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The location of Graxa has not yet been discovered and the dating of the coinage is also uncertain. Historia Numorum dates this type c. 250 - 200 B.C. Lindgren dates it 200 - 89 B.C.
GB77977. Bronze AE 12, SNG ANS 797, BMC Italy, p. 222, 8 (uncertain Calabria); HN Italy 773; SNG Cop 749; Lindgren II 249 (crescent vice star), VF/F, green patina, earthen deposits, tight flan, weight 1.673 g, maximum diameter 11.8 mm, die axis 180o, Graxa mint, 250 - 200 B.C.; obverse cockle shell; reverse eagle right thunderbolt in talons, wings open, star right, ΓPA below; from the Butte College Foundation, ex Lindgren; very rare; $180.00 (€160.20)
 


Dia, Bithynia, 85 - 65 B.C.

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Mithradates VI, "Eupator, the Great" expanded his Pontic Kingdom through conquest, which inevitably brought him into conflict with Rome. Mithradates regarded himself as the champion of the Greeks against Rome, however, after three years of war, he was defeated by Pompey the Great.
GB79968. Bronze AE 21, SNG Stancomb 807; SNGvA 347; Callata˙ pl. XLIX, B; Rec Gen p. 342, 3; HGC 7 453 (S); SNG BM 1560 ff. var. (no monogram r.); SNG Cop 404 var. (same), gVF, attractive style, well struck on a tight flan, nice green patina, weight 7.690 g, maximum diameter 20.7 mm, die axis 0o, Dias mint, under Mithradates VI of Pontos, 85 - 65 B.C.; obverse laureate, bearded head of Zeus right; reverse eagle standing left on thunderbolt, head right, wings open, monograms left and right, ∆IAΣ below; rare city; $180.00 (€160.20)
 


Divo Valerian II, Caesar Early 256 - 258 A.D., Consecration Issue

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Valerian II was son of Gallienus and Salonina, Grandson of Valerian I and Mariniana. He was raised to the rank of Caesar upon his father's accession but died only two years later.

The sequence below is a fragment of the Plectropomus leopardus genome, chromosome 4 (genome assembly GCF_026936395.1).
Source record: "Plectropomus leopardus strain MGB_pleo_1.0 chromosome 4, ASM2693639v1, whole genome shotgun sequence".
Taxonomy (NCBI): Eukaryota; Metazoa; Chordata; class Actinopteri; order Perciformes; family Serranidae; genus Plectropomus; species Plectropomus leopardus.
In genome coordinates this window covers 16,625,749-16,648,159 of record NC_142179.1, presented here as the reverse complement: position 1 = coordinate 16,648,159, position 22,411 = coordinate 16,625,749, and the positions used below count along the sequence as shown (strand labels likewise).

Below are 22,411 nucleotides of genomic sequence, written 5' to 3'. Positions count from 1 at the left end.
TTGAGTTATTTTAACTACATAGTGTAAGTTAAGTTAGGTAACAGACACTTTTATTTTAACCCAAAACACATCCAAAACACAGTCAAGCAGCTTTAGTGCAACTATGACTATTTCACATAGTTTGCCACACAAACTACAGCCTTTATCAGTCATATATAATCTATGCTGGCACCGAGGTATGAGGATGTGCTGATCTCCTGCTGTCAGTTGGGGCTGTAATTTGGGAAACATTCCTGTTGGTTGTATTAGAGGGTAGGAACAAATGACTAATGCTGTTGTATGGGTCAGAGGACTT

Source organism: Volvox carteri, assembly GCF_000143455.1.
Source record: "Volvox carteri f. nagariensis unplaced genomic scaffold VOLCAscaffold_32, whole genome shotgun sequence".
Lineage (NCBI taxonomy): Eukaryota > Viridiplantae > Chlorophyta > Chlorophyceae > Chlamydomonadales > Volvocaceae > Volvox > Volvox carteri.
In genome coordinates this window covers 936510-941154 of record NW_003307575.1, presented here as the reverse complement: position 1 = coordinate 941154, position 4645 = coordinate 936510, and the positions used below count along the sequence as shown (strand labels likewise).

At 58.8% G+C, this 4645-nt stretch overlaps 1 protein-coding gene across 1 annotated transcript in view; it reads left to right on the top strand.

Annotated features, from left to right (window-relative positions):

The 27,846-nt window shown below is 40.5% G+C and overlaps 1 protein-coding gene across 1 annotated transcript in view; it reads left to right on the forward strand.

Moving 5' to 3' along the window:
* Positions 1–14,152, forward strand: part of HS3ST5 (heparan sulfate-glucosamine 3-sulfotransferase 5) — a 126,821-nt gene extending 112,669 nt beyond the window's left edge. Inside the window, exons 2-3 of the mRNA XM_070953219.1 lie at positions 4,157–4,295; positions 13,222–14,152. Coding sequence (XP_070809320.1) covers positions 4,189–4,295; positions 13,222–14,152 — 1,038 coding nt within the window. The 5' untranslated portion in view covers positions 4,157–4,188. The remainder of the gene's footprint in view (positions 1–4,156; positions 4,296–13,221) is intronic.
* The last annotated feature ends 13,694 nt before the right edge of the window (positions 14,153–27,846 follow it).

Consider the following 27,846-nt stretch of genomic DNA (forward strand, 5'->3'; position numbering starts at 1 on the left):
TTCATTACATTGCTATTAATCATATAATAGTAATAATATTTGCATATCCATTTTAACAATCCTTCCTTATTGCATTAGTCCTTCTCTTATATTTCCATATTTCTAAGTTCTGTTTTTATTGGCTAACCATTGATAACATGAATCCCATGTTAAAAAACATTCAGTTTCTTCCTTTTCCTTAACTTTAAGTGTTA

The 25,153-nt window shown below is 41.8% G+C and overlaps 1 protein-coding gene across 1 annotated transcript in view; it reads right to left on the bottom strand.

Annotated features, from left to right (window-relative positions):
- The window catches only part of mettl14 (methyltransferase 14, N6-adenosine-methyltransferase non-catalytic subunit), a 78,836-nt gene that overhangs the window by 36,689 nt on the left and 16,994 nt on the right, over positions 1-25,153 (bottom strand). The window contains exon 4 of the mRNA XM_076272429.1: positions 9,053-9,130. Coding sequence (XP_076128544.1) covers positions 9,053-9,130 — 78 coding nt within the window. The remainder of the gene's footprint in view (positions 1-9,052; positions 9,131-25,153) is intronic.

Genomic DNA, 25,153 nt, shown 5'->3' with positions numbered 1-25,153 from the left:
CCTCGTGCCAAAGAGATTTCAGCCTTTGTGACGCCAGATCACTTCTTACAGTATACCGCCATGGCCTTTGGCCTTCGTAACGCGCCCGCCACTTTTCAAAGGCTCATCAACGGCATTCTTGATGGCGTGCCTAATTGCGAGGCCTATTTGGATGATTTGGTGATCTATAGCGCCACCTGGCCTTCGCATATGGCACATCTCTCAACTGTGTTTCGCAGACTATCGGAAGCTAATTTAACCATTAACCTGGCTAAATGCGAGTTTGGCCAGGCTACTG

RA84410. Silver antoninianus, Göbl MIR 911e, SRCV III 10606, RIC V 9 (Lugdunum), RSC IV 5, VF, nice portrait, toned, tight flan, tiny edge cracks, some die wear, weight 3.460 g, maximum diameter 21.2 mm, die axis 0o, Colonia Agrippinensis (Cologne) mint, posthumous, 258 - 259 A.D.; obverse DIVO VALERIANO CAES, radiate and draped bust right, from behind; reverse CONSECRATIO, Valerian II carried into the heavens seated on eagle flying right, waiving his right hand, scepter in his left hand; $175.00 (€155.75)
 


Macedonian Kingdom, Perseus, 179 - 168 B.C.

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Perseus of Macedonia was the last king of the Antigonid dynasty, who ruled the successor state in Macedonia created after the death of Alexander the Great. After losing the Battle of Pydna on 22 June 168 B.C., Macedonia came under Roman rule.

The hero Perseus, the legendary founder of Mycenae and of the Perseid dynasty there, was the first of the mythic heroes of Greek mythology whose exploits in defeating various archaic monsters provided the founding myths in the cult of the Twelve Olympians. Perseus was the hero who killed Medusa and claimed Andromeda, having rescued her from a sea monster.